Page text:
T. Murray, ND, have done it again. As with their other publications, these two natural medicine pioneers have created a compendium of information like no other. I consider this, the third edition of the Textbook of Natural Medicine, the definitive textbook on the topic. Contributions from 89 authors went into creating this two-volume set, which is divided into 6 sections containing more than 10,000 citations. Topics are organized into a logical progression of information, starting with a thorough discussion of the philosophy of natural medicine in Section 1, and every section is clinically relevant. Sections include the following: Section 2: Supplementary Diagnostic Procedures; Section 3: Therapeutic Modalities; Section 4: Syndromes and Special Topics; Section 5: Pharmacology of Natural Medicines; and Section 6: Specific Health Problems.
Anyone interested in natural medicine needs to purchase this book. For plant medicines alone, the textbook contains more than 50 monographs of plants and their extracts. Each monograph and topic in the book is organized logically and the information is presented thoroughly. For example, the discussion of Ginkgo biloba (Ginkgoaceae) provides detailed descriptions of this plant extract’s pharmacokinetic properties, its effects on nerve cells and platelets, and a thorough review of the evidence for ginkgo leaf extract’s usefulness in treating several ailments: decreased mental performance, Alzheimer’s disease, tinnitus, macular degeneration, diabetic retinopathy, sexual dysfunction, depression, premenstrual syndrome, allergies, and more. Additionally, as with all plant monographs, the ginkgo monograph lists relevant dosages and potential toxicities. Other botanical monographs include onion (Allium cepa, Liliaceae), garlic (A. sativum), gotu kola (Centella asiatica, Apiaceae), sweet wormwood (Artemisia annua, Asteraceae) and wormwood (A. absinthium), Pacific yew (Taxus brevifolia, Taxaceae), and saw palmetto (Serenoa repens, Arecaceae).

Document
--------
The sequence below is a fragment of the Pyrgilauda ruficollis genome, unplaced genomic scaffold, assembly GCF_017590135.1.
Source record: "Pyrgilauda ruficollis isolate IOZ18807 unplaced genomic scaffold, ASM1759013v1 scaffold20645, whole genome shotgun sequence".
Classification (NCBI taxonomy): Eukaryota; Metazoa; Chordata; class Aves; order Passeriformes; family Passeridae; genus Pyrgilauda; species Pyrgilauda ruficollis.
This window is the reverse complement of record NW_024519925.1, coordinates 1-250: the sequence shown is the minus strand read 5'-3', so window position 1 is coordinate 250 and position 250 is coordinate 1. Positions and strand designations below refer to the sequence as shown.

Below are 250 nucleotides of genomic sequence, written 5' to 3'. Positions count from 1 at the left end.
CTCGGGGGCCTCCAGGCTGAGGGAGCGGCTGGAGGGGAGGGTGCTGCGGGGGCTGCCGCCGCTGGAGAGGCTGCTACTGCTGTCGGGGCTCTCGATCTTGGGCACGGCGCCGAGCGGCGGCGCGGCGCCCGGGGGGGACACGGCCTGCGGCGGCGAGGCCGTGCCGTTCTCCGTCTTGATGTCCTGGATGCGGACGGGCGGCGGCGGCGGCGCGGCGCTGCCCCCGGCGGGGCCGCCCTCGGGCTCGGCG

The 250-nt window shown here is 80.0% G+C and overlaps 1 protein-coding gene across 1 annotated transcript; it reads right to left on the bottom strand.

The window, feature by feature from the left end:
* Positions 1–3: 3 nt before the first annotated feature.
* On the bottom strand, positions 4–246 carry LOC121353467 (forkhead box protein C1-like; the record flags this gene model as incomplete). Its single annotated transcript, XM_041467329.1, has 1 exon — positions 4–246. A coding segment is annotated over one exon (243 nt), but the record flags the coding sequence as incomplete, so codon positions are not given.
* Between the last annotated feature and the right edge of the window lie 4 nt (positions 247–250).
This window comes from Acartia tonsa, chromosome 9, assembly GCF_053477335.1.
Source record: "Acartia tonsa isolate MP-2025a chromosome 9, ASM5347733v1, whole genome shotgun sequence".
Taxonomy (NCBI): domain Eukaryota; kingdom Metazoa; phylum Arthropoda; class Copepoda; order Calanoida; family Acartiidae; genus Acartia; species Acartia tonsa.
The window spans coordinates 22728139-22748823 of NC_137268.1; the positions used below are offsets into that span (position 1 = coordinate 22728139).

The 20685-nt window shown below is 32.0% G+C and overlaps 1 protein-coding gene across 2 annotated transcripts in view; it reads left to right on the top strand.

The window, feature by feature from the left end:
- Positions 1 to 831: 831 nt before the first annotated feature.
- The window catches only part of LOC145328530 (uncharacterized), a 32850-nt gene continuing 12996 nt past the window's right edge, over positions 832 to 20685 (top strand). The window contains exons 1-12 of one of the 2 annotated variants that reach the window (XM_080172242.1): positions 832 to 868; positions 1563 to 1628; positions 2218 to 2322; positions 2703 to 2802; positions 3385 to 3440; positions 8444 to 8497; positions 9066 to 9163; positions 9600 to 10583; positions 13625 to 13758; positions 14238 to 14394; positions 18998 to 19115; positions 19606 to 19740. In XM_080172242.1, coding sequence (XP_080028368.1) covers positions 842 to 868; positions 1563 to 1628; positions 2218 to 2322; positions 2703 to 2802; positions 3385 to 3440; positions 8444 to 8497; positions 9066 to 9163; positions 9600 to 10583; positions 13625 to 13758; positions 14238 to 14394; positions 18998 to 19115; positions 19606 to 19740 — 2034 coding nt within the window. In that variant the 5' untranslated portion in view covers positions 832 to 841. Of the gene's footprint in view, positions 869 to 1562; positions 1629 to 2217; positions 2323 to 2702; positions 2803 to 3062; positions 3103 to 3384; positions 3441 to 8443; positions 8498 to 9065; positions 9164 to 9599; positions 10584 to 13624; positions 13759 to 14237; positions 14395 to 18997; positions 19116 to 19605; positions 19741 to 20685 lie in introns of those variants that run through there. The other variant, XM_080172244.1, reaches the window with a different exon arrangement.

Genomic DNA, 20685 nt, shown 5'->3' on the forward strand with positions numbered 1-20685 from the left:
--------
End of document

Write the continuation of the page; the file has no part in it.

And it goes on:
One new feature offered by the third edition that I particularly appreciate is an online version. Along with each copy of the book purchased comes an access code that allows users to register online to view an e-edition of the book. The e-edition allows a search for words or phrases within the entire book or within any of the 216 chapters. For example, a search for ginkgo in the entire book returned 155 matches, along with descriptions of the sections and chapters in which ginkgo appears. A search for “Cancer” returned 913 matches. The searches can be saved and one can create online notes about specific book content as well as bookmarks of favorite chapters. One can access the book anywhere he/she has Internet access, and the e-edition also allows the download of the entire book to a portal digital assistant.